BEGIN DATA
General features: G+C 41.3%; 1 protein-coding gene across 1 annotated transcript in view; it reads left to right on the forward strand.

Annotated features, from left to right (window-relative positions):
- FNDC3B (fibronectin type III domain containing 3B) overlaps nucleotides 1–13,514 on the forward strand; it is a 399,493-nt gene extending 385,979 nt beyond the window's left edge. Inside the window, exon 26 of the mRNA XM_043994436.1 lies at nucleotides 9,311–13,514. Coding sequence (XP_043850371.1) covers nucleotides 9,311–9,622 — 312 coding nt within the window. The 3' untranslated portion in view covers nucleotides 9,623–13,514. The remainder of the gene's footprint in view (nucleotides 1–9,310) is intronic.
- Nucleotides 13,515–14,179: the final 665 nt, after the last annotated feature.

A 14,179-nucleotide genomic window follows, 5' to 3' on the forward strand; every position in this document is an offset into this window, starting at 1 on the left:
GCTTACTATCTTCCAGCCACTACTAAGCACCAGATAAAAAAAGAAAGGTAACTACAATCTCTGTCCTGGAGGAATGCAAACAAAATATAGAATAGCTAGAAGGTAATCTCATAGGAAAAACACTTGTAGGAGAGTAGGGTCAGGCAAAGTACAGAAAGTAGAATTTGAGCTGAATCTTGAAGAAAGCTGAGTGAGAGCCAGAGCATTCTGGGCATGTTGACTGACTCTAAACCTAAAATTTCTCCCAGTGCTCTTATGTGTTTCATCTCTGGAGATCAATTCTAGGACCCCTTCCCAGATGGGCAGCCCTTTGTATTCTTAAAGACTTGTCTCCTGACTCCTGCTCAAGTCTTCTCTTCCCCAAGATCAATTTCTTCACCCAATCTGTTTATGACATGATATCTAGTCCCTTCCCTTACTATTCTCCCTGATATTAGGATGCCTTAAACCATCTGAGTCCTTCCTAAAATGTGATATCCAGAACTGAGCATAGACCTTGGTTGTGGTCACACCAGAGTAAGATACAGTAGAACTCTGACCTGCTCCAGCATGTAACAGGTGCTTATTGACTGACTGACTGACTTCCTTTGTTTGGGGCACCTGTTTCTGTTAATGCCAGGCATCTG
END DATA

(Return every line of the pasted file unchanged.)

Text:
General features: G+C 41.3%; 1 protein-coding gene across 1 annotated transcript in view; it reads left to right on the forward strand.

Annotated features, from left to right (window-relative positions):
- FNDC3B (fibronectin type III domain containing 3B) overlaps nucleotides 1–13,514 on the forward strand; it is a 399,493-nt gene extending 385,979 nt beyond the window's left edge. Inside the window, exon 26 of the mRNA XM_043994436.1 lies at nucleotides 9,311–13,514. Coding sequence (XP_043850371.1) covers nucleotides 9,311–9,622 — 312 coding nt within the window. The 3' untranslated portion in view covers nucleotides 9,623–13,514. The remainder of the gene's footprint in view (nucleotides 1–9,310) is intronic.
- Nucleotides 13,515–14,179: the final 665 nt, after the last annotated feature.

A 14,179-nucleotide genomic window follows, 5' to 3' on the forward strand; every position in this document is an offset into this window, starting at 1 on the left:
GCTTACTATCTTCCAGCCACTACTAAGCACCAGATAAAAAAAGAAAGGTAACTACAATCTCTGTCCTGGAGGAATGCAAACAAAATATAGAATAGCTAGAAGGTAATCTCATAGGAAAAACACTTGTAGGAGAGTAGGGTCAGGCAAAGTACAGAAAGTAGAATTTGAGCTGAATCTTGAAGAAAGCTGAGTGAGAGCCAGAGCATTCTGGGCATGTTGACTGACTCTAAACCTAAAATTTCTCCCAGTGCTCTTATGTGTTTCATCTCTGGAGATCAATTCTAGGACCCCTTCCCAGATGGGCAGCCCTTTGTATTCTTAAAGACTTGTCTCCTGACTCCTGCTCAAGTCTTCTCTTCCCCAAGATCAATTTCTTCACCCAATCTGTTTATGACATGATATCTAGTCCCTTCCCTTACTATTCTCCCTGATATTAGGATGCCTTAAACCATCTGAGTCCTTCCTAAAATGTGATATCCAGAACTGAGCATAGACCTTGGTTGTGGTCACACCAGAGTAAGATACAGTAGAACTCTGACCTGCTCCAGCATGTAACAGGTGCTTATTGACTGACTGACTGACTTCCTTTGTTTGGGGCACCTGTTTCTGTTAATGCCAGGCATCTG